Every so often some pundit predicts a generational war, when resentment on the part of struggling, overtaxed young people against the lavish social benefits going to seniors breaks out into open conflict.The Brexit vote has breathed some new life into this genre of punditry. Everyone noticed how younger voters leaned globalist, voting against Britain leaving the EU, while older voters were more nationalist.
My own explanation of this I’ve already given. Those vibrant cosmopolitan cities look way more fun when you’re 25. When you get to 45, you’re looking for something more solid, more rooted.
That’s a generalization of course. Individual temperament counts for something too. There are young nationalists and old cosmopolitans. When millions of people vote, though, it’s the generalizations that show up.
So a lot of young people are mad as hell at us old farts for crushing their cosmopolitan dreams.
Here’s one of those people: Heath Pickering, a Research Assistant at the University of Melbourne School of Government, down under there in Australia — where, by the way, they’re having a general election this weekend.
Quote from him, writing on Vice.com, June 27th, quote:
The democratic principle of “one person, one vote” is fundamentally flawed. The way Baby Boomers and beyond are voting the world over is evidence that old solutions often aren’t adept at tackling new problems. Old people keep gutting the future of young people. And it has to stop.End quote. “Gutting,” eh? We Boomer geezers, sitting here in our bath chairs listening to old Beatles records and fantasizing about Ursula Andress, we’re heartlessly gutting your future!
The solution, says Mr Pickering, is weighted voting. Quote:
To ensure the youth aren’t shafted, a citizen’s vote should be proportionate to their age …
In my view, age-weighted voting would work best if voters are broken down to five key age groups: 18-24, 25-34, 35-49, 50-69, 70-plus …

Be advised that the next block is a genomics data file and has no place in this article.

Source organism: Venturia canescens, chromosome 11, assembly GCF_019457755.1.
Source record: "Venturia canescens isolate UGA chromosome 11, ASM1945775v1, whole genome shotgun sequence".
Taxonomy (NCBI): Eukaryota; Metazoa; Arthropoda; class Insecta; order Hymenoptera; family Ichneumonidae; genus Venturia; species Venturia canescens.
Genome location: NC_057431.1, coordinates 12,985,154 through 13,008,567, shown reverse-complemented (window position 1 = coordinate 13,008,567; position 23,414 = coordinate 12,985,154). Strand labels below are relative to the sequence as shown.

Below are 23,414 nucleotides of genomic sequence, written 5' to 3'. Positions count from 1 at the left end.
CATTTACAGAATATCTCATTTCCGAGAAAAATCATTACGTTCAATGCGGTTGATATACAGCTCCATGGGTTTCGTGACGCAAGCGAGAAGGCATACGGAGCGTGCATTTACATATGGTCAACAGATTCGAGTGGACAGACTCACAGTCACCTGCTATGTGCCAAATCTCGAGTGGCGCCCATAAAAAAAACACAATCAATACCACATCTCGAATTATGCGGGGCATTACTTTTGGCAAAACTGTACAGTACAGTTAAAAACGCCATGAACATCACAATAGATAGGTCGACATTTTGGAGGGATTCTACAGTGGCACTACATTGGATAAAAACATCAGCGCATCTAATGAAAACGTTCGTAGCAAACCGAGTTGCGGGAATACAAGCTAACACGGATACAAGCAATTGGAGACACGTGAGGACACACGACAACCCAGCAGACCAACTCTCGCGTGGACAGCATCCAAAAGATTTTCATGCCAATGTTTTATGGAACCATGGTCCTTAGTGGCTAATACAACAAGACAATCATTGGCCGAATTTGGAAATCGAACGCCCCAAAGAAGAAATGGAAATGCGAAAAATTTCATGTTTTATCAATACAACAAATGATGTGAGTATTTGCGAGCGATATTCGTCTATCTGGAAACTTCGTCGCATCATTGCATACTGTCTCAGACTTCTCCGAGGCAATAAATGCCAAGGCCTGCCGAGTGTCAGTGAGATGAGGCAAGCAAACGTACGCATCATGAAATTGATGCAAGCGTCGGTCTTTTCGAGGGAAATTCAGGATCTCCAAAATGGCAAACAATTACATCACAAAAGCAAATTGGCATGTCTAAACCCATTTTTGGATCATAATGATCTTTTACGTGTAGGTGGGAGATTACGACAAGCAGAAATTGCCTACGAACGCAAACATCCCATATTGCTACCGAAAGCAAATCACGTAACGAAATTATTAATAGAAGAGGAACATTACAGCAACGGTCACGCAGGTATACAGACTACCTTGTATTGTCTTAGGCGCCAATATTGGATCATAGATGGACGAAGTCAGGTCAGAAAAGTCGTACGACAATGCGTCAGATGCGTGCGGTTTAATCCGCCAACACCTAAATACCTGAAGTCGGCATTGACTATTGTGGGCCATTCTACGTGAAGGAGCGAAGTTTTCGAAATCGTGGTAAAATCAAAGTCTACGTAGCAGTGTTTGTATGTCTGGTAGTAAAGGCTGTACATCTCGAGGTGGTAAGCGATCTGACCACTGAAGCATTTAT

Anyone 18-24 years old would receive one whole vote. For each following age group, this would decrease by a fifth. So someone aged 35-49 years old would get 60 percent of one vote. Anyone over 70 would get 20 percent of one vote.
If this system was implemented, young people would be more fairly represented — under the logic that because they have to live with the consequences of political decisions the longest; they should have a greater say than older voters …End quote.
Interesting; although I couldn’t help thinking of Jerry Seinfeld’s proposal that we abolish all speed limits and just let people drive their age. You’re 85 years old? Hey …
I don’t think weighted voting by age has been tried anywhere, unless you count all those societies where public decisions are made by a Council of Elders. That actually worked pretty well for a few millennia.
Other kinds of weighted voting surely have been tried. I’ve been listening to Professor Steinberg’s lectures on European Lives in the 18th and 19th centuries. In his lecture on Bismarck he mentions the Prussian Constitution of 1850, which was based on the idea that everybody had the vote, but representation depended on the share of taxes paid. So one third of the parliament was elected by the top five percent of taxpayers, who voted on one list; the second third was elected by the next ten percent, and eighty-five percent voted for the remaining third. That worked too: The system was in place through to 1918.
Age-weighted voting, though … I don’t know. The great rule of human life, stated often here on Radio Derb, is Henri Estienne’s observation: Si jeunesse savait, si vieillesse pouvait — “If Youth only knew, if Age only could.” Young people are great for getting things done, but they don’t know squat. Old people know it all, but they can’t do much.
If that’s right, it would make more sense to weight voting the other way, giving more weight in public decision-making to the elders of the tribe.
And the idea that young people have to live longer with public decisions has a leak in it. The leak is, that young people don’t actually care much about the future. When I was young I smoked a pack of cigarettes every day. I knew it was bad for me, but I didn’t care. By the time it mattered (I figured) I’d have given up, or medical science would have cures for the things I’d done to myself, … or something.
If I’d sensibly saved and invested my first few years’ wages, I’d be a rich man now. I didn’t, though. I spent them.
That’s what young people are like. I actually worry far more about the future now than I did fifty years ago. I worry about it on behalf of my kids, and on behalf of the civilization I’ve come to know and appreciate over years of reading and learning.
“If Youth only knew …” One of the things Youth doesn’t know is how much the future matters.
So fie! to Mr Heath Pickering of Melbourne, Australia; and one more cheer for Brexit, and the wise geezers who made it happen.